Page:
Despite the fact that Floyd Mayweather Jr. will exit this year with his undefeated record intact, and that 2015 promises him two more huge paydays, 2014 threatens to go down as an annus horribilis for the chief of “The Money Team.” As we detailed in a previous post, in addition to his less-than-scintillating performances against Marcos Maidana, 2014 has seen former allies 50 Cent and Stephen A. Smith calling him out, a major verbal misstep over the Ray Rice situation, plus being served a lawsuit from his former fiancée which claims he beat her and threatened to shoot her.
And now, something else to add to the list: a new lawsuit from Sharif Rahman and Hasim Rahman Jr. which contains a veritable buffet of charges, the implications of which could lead to some major headaches for Floyd. Dan Rafael of ESPN offers all the details on the lawsuit and perhaps the most intriguing sentence to be found there is the following: “Defendant Mayweather knowingly misrepresented facts while testifying before the Nevada State Athletic Commission,” the suit said.
You will recall that Mayweather was called before the NSAC to explain some of the things depicted in Showtime’s All Access shows which aired before his rematch with Maidana. The commission was concerned about the unsafe practices going on in Floyd’s gym as well as members of his entourage smoking marijuana. Mayweather assured the commission that not everything in the shows was as it seemed and that in fact there were no unsafe sparring sessions in his gym, or any gambling on said sessions, or people smoking dope. It was all fake, all engineered for the cameras.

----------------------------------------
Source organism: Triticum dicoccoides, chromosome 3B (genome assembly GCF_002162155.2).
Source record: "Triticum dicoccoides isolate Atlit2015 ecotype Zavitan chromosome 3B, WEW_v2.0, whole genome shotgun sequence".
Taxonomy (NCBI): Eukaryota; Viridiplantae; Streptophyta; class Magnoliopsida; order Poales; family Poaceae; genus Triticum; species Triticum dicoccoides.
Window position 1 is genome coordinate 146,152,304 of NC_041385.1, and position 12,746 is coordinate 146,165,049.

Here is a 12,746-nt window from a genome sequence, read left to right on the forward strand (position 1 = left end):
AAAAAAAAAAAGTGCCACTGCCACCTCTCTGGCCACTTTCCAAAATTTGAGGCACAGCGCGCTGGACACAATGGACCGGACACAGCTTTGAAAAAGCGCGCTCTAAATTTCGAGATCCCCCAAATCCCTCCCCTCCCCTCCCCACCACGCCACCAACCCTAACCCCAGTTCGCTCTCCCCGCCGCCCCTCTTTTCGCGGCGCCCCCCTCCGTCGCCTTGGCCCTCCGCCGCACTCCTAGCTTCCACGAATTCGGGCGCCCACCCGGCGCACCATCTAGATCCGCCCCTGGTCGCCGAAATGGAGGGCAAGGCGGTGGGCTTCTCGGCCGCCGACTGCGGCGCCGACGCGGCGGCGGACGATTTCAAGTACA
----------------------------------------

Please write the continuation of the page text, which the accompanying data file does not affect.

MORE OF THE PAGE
But the NSAC didn’t bother to investigate the matter further and instead took Mayweather at his word. Now the question will be: where does the NSAC go from here? One would think they can’t simply ignore the distinct possibility that Floyd lied to them. And if they do find out that this is the case, how will they deal with it?
Suffice to say, the next few months are going to be very interesting and it looks like things could easily go from bad to worse for Floyd in what is an unquestionably not-so-great year for boxing’s current pound-for-pound king.